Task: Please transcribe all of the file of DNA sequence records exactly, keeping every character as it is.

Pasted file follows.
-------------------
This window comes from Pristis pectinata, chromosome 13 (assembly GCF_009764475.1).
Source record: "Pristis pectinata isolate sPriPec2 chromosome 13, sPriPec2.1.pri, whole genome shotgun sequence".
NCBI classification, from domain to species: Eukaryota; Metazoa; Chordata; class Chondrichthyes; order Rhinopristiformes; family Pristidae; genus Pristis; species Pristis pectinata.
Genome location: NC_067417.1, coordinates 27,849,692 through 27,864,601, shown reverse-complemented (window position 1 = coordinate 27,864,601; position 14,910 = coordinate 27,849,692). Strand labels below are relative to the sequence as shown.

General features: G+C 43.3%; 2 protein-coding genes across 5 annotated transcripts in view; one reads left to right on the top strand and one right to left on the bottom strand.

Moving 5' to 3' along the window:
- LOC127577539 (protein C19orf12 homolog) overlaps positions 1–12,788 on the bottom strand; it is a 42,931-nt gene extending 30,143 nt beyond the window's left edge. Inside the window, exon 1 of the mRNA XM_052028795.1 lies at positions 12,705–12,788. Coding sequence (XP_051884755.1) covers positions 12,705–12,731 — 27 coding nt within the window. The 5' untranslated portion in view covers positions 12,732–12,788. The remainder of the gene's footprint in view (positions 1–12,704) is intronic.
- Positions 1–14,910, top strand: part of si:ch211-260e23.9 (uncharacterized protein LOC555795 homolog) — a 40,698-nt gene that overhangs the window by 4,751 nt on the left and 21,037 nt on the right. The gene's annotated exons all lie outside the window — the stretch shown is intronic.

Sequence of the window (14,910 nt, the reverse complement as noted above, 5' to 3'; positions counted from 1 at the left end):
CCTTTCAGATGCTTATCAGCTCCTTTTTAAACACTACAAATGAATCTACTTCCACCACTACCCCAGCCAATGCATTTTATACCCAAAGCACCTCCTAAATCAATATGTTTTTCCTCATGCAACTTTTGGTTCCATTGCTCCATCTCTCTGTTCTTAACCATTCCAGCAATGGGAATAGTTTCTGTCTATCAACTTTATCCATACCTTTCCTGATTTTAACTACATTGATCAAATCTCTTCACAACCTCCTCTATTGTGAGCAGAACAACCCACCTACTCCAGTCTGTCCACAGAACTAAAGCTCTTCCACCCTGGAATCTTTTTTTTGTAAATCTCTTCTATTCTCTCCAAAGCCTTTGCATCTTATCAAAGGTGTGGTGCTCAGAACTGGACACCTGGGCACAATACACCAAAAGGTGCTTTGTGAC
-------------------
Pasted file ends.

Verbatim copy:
This window comes from Pristis pectinata, chromosome 13 (assembly GCF_009764475.1).
Source record: "Pristis pectinata isolate sPriPec2 chromosome 13, sPriPec2.1.pri, whole genome shotgun sequence".
NCBI classification, from domain to species: Eukaryota; Metazoa; Chordata; class Chondrichthyes; order Rhinopristiformes; family Pristidae; genus Pristis; species Pristis pectinata.
Genome location: NC_067417.1, coordinates 27,849,692 through 27,864,601, shown reverse-complemented (window position 1 = coordinate 27,864,601; position 14,910 = coordinate 27,849,692). Strand labels below are relative to the sequence as shown.

General features: G+C 43.3%; 2 protein-coding genes across 5 annotated transcripts in view; one reads left to right on the top strand and one right to left on the bottom strand.

Moving 5' to 3' along the window:
- LOC127577539 (protein C19orf12 homolog) overlaps positions 1–12,788 on the bottom strand; it is a 42,931-nt gene extending 30,143 nt beyond the window's left edge. Inside the window, exon 1 of the mRNA XM_052028795.1 lies at positions 12,705–12,788. Coding sequence (XP_051884755.1) covers positions 12,705–12,731 — 27 coding nt within the window. The 5' untranslated portion in view covers positions 12,732–12,788. The remainder of the gene's footprint in view (positions 1–12,704) is intronic.
- Positions 1–14,910, top strand: part of si:ch211-260e23.9 (uncharacterized protein LOC555795 homolog) — a 40,698-nt gene that overhangs the window by 4,751 nt on the left and 21,037 nt on the right. The gene's annotated exons all lie outside the window — the stretch shown is intronic.

Sequence of the window (14,910 nt, the reverse complement as noted above, 5' to 3'; positions counted from 1 at the left end):
CCTTTCAGATGCTTATCAGCTCCTTTTTAAACACTACAAATGAATCTACTTCCACCACTACCCCAGCCAATGCATTTTATACCCAAAGCACCTCCTAAATCAATATGTTTTTCCTCATGCAACTTTTGGTTCCATTGCTCCATCTCTCTGTTCTTAACCATTCCAGCAATGGGAATAGTTTCTGTCTATCAACTTTATCCATACCTTTCCTGATTTTAACTACATTGATCAAATCTCTTCACAACCTCCTCTATTGTGAGCAGAACAACCCACCTACTCCAGTCTGTCCACAGAACTAAAGCTCTTCCACCCTGGAATCTTTTTTTTGTAAATCTCTTCTATTCTCTCCAAAGCCTTTGCATCTTATCAAAGGTGTGGTGCTCAGAACTGGACACCTGGGCACAATACACCAAAAGGTGCTTTGTGAC